Discounts may be made for meditation apps, working out for your mind may be promoted more than ever and articles about mental health may be trending… still, it feels simpler to get into autopilot mode, and ignore your feelings.
Except that Scarlett Ohara’s famous quote “I’ll think about it tomorrow” can work for a moment…and another one, until you find yourself stuck in a whirlwind of emotions. Not to sound grim or judgemental because I get it, and I think that we’ve all found ourselves in those moments. The moments when it seems easier to feel numb or do something that may take your mind off for a moment but is no good for you in the long-run.
Indeed, it’s easier to binge-watch Friends, play League of Legends or smoke cigarette after cigarette than it is to acknowledge your emotions. Except that all of these coping mechanisms (no matter how good they may feel) don’t solve our problems. They are just like a band-aid, and we all know that it hurts more when you take it off.
"It’s easy to fool yourself into thinking that if something is not harming you, then it’s good for you."
I know that there are practices that are considered positive coping mechanisms but, let’s be honest, it’s easy to fool yourself into thinking that if something is not harming you, then it’s good for you. Mind-blowing, right? I will call myself out on this one as I used to be a productivity freak. I would never stop doing something productive so that I didn't have time to think about what was bothering me. I’d like to tell you that it works and it was beneficial for my grades, but it left me feeling more out of tune with my emotions than ever.
"Besides, what makes us feel better doesn't only depend on each individual but also on the situations in which we find ourselves in."
I for one think that the term positive coping mechanism implies that you are still applying a band-aid. That’s why I think that the best escape out of a whirlwind of emotions is awareness. Coping with problems is like a pyramid, the first basis is feeling your emotions, tuning in, and then we can all establish different positive coping mechanisms. Maybe cooking works for you but I, for example, would set my kitchen on fire. Maybe you like to run or journal or sing or paint or watch Disney movies, we all have our thing. Besides, what makes us feel better doesn't only depend on each individual but also on the situations in which we find ourselves in. That being said, maybe one day your positive coping mechanism will be working out only to discover, the following day, that colouring calms you down faster in other situations.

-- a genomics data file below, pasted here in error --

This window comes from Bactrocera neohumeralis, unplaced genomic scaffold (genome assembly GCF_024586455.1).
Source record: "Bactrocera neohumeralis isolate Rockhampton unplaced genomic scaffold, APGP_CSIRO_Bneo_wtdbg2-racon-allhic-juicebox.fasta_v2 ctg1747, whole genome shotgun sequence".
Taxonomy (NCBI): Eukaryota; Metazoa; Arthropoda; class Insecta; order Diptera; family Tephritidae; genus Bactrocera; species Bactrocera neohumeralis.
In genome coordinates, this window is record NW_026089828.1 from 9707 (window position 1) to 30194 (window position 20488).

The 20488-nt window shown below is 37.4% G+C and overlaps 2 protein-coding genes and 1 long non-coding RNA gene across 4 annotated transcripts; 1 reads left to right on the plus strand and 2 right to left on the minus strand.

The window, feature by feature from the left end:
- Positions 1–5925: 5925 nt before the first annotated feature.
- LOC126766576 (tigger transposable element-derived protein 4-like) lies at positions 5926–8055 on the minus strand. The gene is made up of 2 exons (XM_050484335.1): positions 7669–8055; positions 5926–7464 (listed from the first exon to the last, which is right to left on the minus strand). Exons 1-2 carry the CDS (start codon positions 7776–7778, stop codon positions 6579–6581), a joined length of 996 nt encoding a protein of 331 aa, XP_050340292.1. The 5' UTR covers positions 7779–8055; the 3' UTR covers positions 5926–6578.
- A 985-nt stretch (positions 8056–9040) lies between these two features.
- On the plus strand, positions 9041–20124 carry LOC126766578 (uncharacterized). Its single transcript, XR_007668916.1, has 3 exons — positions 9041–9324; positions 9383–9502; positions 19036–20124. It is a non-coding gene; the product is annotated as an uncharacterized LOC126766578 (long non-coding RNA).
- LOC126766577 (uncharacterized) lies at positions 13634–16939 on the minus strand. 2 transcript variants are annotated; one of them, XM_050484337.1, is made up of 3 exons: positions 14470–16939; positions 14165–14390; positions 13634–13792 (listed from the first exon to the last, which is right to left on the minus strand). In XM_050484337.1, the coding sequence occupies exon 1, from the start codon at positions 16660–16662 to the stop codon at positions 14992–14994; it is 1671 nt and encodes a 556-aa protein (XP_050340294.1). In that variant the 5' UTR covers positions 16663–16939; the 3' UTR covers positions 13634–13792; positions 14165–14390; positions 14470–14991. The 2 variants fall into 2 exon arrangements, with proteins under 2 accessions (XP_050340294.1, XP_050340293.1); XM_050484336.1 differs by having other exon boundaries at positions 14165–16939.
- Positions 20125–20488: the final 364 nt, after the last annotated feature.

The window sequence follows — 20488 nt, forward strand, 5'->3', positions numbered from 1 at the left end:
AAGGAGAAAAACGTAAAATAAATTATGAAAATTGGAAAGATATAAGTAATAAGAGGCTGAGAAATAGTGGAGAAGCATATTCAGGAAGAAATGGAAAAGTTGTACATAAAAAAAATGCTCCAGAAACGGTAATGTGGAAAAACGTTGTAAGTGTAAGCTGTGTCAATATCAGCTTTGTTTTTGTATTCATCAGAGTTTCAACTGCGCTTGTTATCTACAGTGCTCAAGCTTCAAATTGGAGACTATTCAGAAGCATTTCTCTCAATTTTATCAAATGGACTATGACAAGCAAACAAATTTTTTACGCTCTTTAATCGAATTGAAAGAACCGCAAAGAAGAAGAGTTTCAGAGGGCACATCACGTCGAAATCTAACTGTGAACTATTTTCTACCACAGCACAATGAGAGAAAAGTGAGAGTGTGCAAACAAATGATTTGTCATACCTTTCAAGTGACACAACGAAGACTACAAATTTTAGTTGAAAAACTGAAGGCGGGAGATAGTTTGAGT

I know I started by stating that binge-watching Friends is a “bad coping mechanism” but, hear me out, I think that bad coping mechanisms only happen when we refuse to acknowledge what we are going through and reach for the first “feel-good” thing. That being said, after you have sat with your emotions, and talked yourself through your tangled thoughts then you can decide what would make you feel good in that situation.
It’s definitely easier said than done, and I’m the first one to mumble “I need a gin” when things don’t go as planned but, in the end, growing up means choosing the delayed gratification rather than the band-aid.
Featured image: Noah Silliman (unsplash)